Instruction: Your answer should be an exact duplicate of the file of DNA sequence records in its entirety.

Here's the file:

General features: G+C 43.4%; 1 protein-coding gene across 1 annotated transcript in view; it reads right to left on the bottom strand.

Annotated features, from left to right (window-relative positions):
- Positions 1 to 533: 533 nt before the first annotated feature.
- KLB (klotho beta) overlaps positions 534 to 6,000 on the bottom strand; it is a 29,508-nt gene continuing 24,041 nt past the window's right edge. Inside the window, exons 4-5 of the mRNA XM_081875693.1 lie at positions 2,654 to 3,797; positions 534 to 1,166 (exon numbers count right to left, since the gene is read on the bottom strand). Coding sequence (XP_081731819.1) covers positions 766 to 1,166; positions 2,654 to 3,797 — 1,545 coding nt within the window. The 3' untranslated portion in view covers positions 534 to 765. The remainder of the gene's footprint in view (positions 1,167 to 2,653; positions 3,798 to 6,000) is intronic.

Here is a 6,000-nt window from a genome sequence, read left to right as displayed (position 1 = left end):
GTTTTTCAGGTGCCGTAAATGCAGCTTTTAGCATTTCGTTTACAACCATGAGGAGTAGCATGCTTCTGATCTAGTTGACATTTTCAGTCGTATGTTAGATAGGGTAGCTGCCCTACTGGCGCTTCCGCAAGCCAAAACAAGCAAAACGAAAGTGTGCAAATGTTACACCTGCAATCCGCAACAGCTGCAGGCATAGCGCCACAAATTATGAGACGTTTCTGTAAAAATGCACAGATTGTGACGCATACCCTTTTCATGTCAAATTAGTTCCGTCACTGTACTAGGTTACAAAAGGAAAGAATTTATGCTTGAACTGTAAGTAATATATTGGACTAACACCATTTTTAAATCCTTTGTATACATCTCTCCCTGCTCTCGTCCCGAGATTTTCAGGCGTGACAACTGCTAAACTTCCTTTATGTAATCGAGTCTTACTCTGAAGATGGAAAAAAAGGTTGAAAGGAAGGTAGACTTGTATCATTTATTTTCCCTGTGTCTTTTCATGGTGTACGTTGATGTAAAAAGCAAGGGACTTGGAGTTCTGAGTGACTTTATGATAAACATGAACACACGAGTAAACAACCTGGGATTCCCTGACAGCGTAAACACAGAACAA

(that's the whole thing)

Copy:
General features: G+C 43.4%; 1 protein-coding gene across 1 annotated transcript in view; it reads right to left on the bottom strand.

Annotated features, from left to right (window-relative positions):
- Positions 1 to 533: 533 nt before the first annotated feature.
- KLB (klotho beta) overlaps positions 534 to 6,000 on the bottom strand; it is a 29,508-nt gene continuing 24,041 nt past the window's right edge. Inside the window, exons 4-5 of the mRNA XM_081875693.1 lie at positions 2,654 to 3,797; positions 534 to 1,166 (exon numbers count right to left, since the gene is read on the bottom strand). Coding sequence (XP_081731819.1) covers positions 766 to 1,166; positions 2,654 to 3,797 — 1,545 coding nt within the window. The 3' untranslated portion in view covers positions 534 to 765. The remainder of the gene's footprint in view (positions 1,167 to 2,653; positions 3,798 to 6,000) is intronic.

Here is a 6,000-nt window from a genome sequence, read left to right as displayed (position 1 = left end):
GTTTTTCAGGTGCCGTAAATGCAGCTTTTAGCATTTCGTTTACAACCATGAGGAGTAGCATGCTTCTGATCTAGTTGACATTTTCAGTCGTATGTTAGATAGGGTAGCTGCCCTACTGGCGCTTCCGCAAGCCAAAACAAGCAAAACGAAAGTGTGCAAATGTTACACCTGCAATCCGCAACAGCTGCAGGCATAGCGCCACAAATTATGAGACGTTTCTGTAAAAATGCACAGATTGTGACGCATACCCTTTTCATGTCAAATTAGTTCCGTCACTGTACTAGGTTACAAAAGGAAAGAATTTATGCTTGAACTGTAAGTAATATATTGGACTAACACCATTTTTAAATCCTTTGTATACATCTCTCCCTGCTCTCGTCCCGAGATTTTCAGGCGTGACAACTGCTAAACTTCCTTTATGTAATCGAGTCTTACTCTGAAGATGGAAAAAAAGGTTGAAAGGAAGGTAGACTTGTATCATTTATTTTCCCTGTGTCTTTTCATGGTGTACGTTGATGTAAAAAGCAAGGGACTTGGAGTTCTGAGTGACTTTATGATAAACATGAACACACGAGTAAACAACCTGGGATTCCCTGACAGCGTAAACACAGAACAA